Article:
Opioid Dependency and Overdose – Cannabis Research

Opioid Dependency and Overdose Research Dashboard


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CannaKeys has 177 studies associated with Opioid Dependency and Overdose.

Here is a small sampling of Opioid Dependency and Overdose studies by title:

Components of the Opioid Dependency and Overdose Research Dashboard

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  • Chemotype guidance for treating Opioid Dependency and Overdose with cannabis
  • Synopsis of cannabis research for Opioid Dependency and Overdose
  • Individual study details for Opioid Dependency and Overdose

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Overview - Opioid Dependency and Overdose

Description of Opioid Dependency and Overdose

Opioids are produced synthetically or produced and sourced in the same fashion as heroin namely from the seed pods of the opium poppies. Opioids are prescription medication used to treat various pains and painful conditions such as after surgeries for example. And, while there are very useful and practical applications the abuse potential is significant. The abuse of and addiction to opioids is a significant global problem affecting the people from all walks of life demonstrating that pain and seeking relief is truly a shared human experience. To date the majority of opium poppies are grown in Afghanistan. Heroin is usually smoked or injected producing near instant analgesic euphoria. Dosing is critical. Too much can lead to sedation so severe that respiratory efforts seize and if not reversed produce rapid death. And, while the pharmaceutical versions of heroin, namely opioids, are commonly used in orthodox medicine heroin is illegal.

Disease Classification

Condition: Opioid Dependency
Disease Family: Addiction
Organ System: Mental/Emotional System, Nervous System
ICD-10 Chapter: Mental and Behavioural Disorders
ICD-10 Code: F11

Opioid Dependency and Overdose Symptoms:

Agitation, tachycardia, hypertension, abdominal cramps, pain, diaphoresis, craving for opioids, excessive yawning/sneezing, shaking of extremeties, diarrhea, insomnia

Also known as:

Opioid addiction, Opioid Overdose, Heroin addiction

Drug Interactions

THC Interaction with Pharmaceutical Drugs

  • THC can enhance the effects of drugs that cause sedation and depress the central nervous system, such as benzodiazepines, barbiturates, and alcohol, for example. 
  • THC is metabolized by and an inhibitor of a number of enzymatic liver pathways referred to as cytochrome P450. There are more than 50 enzymes belonging to this enzyme family, a number of which are responsible for the breakdown of common drugs such as antidepressants (e.g. amitriptyline, doxepine, fluvoxamine), antipsychotics (haloperidol, clozapine, stelazine), beta-blockers (e.g. propranolol), bronchodilators (e.g. theophylline), or bloodthinners (e.g. warfarin).  Thus patients taking these classes of medication may find that THC increases the concentration and effects of these drugs as well as the duration of their effects.
  • Clinical observation suggests no likely interactions with other pharmaceuticals at a total daily dose of up to 20mg THC.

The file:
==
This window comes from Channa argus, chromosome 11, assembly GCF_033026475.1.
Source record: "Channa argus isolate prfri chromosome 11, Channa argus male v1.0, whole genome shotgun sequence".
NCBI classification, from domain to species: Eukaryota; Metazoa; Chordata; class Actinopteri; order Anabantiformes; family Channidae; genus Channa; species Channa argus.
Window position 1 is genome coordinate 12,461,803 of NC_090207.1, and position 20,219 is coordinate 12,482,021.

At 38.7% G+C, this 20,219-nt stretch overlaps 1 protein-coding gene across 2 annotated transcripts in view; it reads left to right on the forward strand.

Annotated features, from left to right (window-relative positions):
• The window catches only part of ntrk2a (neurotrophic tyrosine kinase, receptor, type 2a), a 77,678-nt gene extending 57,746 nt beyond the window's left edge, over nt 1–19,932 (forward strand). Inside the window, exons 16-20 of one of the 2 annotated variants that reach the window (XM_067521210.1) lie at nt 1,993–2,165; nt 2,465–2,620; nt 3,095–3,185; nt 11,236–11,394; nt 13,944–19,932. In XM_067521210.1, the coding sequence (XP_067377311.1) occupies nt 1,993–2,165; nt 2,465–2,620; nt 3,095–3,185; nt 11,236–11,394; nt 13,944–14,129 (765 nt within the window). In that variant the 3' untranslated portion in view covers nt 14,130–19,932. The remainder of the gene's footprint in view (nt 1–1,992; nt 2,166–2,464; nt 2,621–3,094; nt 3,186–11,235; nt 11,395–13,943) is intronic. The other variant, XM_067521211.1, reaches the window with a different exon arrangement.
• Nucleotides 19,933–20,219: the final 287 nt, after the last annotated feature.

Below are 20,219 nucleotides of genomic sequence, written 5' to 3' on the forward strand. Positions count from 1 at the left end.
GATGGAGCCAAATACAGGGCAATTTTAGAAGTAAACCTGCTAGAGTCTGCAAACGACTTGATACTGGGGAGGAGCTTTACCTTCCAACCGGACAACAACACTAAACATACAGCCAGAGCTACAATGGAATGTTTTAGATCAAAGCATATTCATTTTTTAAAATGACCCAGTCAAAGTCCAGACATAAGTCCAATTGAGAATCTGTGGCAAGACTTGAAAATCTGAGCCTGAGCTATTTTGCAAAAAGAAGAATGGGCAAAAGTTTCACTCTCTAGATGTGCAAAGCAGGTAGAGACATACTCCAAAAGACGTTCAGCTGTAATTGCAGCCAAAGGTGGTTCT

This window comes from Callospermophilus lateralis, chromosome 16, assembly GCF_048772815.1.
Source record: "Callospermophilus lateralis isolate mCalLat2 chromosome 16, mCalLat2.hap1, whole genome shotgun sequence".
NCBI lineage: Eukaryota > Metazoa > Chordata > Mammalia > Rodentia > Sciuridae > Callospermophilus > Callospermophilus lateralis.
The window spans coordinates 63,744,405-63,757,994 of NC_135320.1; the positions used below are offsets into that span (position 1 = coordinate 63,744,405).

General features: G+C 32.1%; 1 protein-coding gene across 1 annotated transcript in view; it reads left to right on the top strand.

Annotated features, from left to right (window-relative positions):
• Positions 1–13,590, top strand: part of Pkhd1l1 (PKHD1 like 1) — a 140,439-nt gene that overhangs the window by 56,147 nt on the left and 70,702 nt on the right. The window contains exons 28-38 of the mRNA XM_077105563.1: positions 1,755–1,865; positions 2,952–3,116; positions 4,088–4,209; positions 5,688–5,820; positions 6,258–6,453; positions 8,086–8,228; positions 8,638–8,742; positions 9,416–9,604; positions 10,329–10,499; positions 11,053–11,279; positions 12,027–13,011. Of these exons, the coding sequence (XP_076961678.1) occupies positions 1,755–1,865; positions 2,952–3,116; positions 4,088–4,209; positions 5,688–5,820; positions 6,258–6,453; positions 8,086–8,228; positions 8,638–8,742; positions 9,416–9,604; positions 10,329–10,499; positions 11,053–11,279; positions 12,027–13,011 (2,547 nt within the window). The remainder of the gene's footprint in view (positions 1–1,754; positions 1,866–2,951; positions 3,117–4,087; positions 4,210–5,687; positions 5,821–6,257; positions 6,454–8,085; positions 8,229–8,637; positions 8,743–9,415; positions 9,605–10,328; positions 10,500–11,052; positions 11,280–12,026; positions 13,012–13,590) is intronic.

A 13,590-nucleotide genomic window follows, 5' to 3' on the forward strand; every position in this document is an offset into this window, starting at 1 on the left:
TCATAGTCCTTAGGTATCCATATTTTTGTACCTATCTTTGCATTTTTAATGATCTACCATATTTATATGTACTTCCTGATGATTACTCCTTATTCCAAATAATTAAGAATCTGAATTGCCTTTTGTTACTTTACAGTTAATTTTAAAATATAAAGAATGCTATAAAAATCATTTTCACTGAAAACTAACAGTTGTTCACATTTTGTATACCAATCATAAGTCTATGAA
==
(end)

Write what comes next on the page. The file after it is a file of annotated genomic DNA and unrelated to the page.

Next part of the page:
CBD Interaction with Pharmaceutical Drugs

  • CBD may alter action on metabolic enzymes (certain drug-transport mechanisms), and as such may alter interactions with other drugs, some of which may produce therapeutic or adverse effects. For instance, CBD interacts with the enzyme cytochrome P450 3A4 and cytochrome P450 2C19, increasing the bioavailability of anti-epileptic drugs such as clobazam (a benzodiazepine). This makes it possible to achieve the same results at significantly lower dosages, reducing treatment costs and risks of adverse effects. 
  • Groups of drugs affected include: anti-epileptic drugs, psychiatric drugs, and drugs affecting metabolic enzymes, for example.
  • Clinical observations suggest no likely interactions with other pharmaceuticals at a total daily dose of up to 100mg CBD

Dosing Considerations

THC Dosage Considerations

  • THC micro dose:  0.1 mg to 0.4 mg
  • THC low dose:  0.5 mg to 5 mg
  • THC medium dose:  6 mg to 20 mg
  • THC high dose:  21 mg to 50+ mg

CBD Dosage Considerations

  • CBD low dose:  0.4 mg to 19 mg
  • CBD medium dose: 20 mg to 99 mg
  • CBD high dose:  100 mg to 800+ mg (upper limits tested ~1,500mg)

Disclaimers: Information on this site is provided for informational purposes only and is not meant to substitute for the advice provided by your own physician or other medical professional. You should not use the information contained herein for diagnosing a health problem or disease. If using a product, you should read carefully all product packaging. If you have or suspect that you have a medical problem, promptly contact your health care provider.

Information on this site is based on scientific studies (human, animal, or in vitro), clinical experience, or traditional usage as cited in each article. The results reported may not necessarily occur in all individuals. For many of the conditions discussed, treatment with prescription or over-the-counter medication is also available. Consult your physician, nutritionally oriented health care practitioner, and/or pharmacist for any health problem and before using any supplements or before making any changes in prescribed medications.